Interview with Eric Hennenhoefer, DVClub Founder
Eric sits down with us to recall some of his earliest memories of DVClub, how it all started, and why it's so popular
1) Eric, thank you for taking time out of your busy schedule as a VP at ARM Research. DVClub will be celebrating its 10th Anniversary in Austin, at the Norris Conference Center on September 9th. When you founded DVClub in 2005, did you ever imagine DVClub being active across North America and around the World, 10 years later?
No, I didn’t. When it first started, I assumed we’d get a couple of dozen people and it would mostly be a user group type event. These types of groups typically struggle so I didn’t really have any visions of it expanding like it has.
2) Can you describe DVClub’s inception? How important was Cadence to DVClub’s founding and ongoing charter?
The story is roughly this: Cadence called me and said, “Hey, we’re having an event. Can you help us get people to attend?” My response was that I wouldn’t go to that event myself because EDA companies will meet me whenever I want to discuss their tools. Engineers don’t need to go to an event for that. We decided to have coffee and discuss the topic anyway. I felt that what engineers really want to hear about is real engineer problems and solutions, not presentations from vendors. Cadence told me that they couldn’t run an event like that, but they could sponsor it. The idea was this: We could have a free lunch and some good networking and discussions. Cadence would be able to come to the event, but would not make any presentations. This would have a different tenor and really be a user event. Only a small number of service providers would be let in, and we would do all of the work to put it together ourselves. I thought, “Hey, why not? I would go to that.” It had a nice taste and it wasn’t marketing. That was the start of DVClub. Cadence put the money up front, and now the challenge was on me to do it.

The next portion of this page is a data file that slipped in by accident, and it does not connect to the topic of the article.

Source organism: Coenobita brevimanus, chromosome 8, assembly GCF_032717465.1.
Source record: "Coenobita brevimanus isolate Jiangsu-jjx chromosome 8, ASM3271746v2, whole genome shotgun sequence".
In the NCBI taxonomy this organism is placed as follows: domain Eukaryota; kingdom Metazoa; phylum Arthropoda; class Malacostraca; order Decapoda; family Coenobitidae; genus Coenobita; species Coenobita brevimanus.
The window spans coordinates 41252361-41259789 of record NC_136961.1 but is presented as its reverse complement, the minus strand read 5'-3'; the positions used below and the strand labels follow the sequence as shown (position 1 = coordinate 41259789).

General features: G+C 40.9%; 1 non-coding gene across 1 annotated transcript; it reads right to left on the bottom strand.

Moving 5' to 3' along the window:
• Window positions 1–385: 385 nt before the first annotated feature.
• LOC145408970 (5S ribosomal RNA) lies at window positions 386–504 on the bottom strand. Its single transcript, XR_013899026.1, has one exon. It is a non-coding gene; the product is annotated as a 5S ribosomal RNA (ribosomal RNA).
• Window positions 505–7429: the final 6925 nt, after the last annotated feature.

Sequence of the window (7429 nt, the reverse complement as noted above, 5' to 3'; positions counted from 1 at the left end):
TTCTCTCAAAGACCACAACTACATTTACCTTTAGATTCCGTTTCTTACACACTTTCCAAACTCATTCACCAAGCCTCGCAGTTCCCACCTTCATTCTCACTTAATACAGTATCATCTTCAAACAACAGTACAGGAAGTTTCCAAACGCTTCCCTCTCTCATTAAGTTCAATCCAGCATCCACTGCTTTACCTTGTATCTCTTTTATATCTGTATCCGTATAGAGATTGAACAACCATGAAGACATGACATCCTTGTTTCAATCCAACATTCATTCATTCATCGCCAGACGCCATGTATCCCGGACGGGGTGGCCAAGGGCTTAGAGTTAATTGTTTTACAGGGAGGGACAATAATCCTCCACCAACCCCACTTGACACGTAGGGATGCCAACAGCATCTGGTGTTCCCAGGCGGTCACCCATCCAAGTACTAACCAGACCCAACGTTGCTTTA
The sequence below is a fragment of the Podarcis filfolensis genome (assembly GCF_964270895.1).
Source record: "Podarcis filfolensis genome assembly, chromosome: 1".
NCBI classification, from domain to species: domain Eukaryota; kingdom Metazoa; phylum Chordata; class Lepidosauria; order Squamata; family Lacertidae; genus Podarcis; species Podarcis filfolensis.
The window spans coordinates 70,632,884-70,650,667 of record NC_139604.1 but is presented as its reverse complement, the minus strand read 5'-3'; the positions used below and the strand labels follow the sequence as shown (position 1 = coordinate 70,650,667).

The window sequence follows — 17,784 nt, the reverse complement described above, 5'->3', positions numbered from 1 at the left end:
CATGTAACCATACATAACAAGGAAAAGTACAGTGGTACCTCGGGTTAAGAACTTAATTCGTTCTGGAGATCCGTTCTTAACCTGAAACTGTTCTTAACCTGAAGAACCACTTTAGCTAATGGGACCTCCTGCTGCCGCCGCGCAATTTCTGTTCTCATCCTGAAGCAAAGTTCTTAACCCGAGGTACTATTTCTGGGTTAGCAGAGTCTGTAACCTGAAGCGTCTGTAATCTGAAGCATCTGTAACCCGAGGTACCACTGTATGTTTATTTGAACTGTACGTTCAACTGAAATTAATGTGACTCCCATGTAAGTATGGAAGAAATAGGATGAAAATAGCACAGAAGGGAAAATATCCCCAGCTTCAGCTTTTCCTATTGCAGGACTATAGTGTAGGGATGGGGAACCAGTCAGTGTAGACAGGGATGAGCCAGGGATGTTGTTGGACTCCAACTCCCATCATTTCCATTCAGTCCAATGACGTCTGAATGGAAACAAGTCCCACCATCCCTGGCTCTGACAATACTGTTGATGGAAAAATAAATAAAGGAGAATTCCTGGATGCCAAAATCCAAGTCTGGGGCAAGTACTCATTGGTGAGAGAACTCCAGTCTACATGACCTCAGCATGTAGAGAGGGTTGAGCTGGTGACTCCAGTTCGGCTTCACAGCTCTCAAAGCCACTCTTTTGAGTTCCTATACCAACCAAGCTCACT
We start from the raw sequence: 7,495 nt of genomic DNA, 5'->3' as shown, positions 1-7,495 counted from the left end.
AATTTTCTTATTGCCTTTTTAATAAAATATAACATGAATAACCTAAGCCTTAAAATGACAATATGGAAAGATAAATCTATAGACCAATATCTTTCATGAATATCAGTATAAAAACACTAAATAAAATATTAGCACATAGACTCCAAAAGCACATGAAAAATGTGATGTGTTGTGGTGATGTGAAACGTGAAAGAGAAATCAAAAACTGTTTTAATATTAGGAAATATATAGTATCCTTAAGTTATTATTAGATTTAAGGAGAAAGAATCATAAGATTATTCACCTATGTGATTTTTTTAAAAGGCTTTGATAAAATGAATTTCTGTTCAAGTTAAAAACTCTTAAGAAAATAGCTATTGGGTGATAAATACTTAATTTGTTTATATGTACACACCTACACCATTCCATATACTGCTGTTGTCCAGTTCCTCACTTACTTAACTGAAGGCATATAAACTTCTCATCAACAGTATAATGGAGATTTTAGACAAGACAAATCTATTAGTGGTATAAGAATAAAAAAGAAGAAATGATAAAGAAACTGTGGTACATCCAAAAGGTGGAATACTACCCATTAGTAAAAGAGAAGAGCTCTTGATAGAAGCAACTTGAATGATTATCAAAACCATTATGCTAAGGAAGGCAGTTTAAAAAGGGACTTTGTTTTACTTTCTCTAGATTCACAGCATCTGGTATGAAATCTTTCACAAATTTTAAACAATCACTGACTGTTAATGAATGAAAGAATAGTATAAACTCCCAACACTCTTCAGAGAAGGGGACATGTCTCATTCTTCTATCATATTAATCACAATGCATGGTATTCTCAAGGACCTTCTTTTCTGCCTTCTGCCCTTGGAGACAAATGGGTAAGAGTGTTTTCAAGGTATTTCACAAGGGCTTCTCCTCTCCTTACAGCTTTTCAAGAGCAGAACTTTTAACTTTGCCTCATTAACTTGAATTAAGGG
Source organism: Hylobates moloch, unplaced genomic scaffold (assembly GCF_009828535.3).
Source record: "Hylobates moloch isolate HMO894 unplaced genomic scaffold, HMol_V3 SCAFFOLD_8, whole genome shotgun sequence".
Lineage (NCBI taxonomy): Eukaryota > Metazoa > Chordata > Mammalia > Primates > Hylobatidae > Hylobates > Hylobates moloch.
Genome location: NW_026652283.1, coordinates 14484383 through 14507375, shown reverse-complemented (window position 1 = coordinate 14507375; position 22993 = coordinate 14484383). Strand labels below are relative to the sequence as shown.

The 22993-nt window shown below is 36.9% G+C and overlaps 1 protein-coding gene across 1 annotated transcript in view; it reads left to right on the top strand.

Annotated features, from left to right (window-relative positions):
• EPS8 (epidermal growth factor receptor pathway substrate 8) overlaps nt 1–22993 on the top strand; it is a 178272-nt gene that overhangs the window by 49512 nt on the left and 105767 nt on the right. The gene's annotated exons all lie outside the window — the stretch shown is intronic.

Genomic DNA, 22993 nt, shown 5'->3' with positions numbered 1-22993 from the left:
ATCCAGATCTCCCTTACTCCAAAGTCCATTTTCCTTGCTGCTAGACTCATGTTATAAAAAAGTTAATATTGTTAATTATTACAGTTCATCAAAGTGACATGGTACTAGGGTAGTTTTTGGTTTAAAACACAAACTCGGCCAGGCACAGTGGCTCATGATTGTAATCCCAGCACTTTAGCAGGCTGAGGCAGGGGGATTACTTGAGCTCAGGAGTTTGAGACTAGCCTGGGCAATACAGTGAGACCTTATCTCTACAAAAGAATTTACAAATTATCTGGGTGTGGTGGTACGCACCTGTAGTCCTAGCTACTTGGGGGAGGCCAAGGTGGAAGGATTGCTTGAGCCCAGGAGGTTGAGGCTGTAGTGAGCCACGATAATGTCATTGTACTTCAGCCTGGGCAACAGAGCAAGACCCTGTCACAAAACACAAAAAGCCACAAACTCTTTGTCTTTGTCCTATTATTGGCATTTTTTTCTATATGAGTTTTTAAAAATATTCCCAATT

Cadence had and continues to have a very important role in DVClub. They saw value in the concept right away, jumped on it and supported it unconditionally throughout. We’ve had recessions, management changes, and other sponsors have come and gone, but Cadence has been flexible and unwavering through it all.
3) How would you describe DVClub’s Original Charter? Is today’s DVClub true to its original purpose?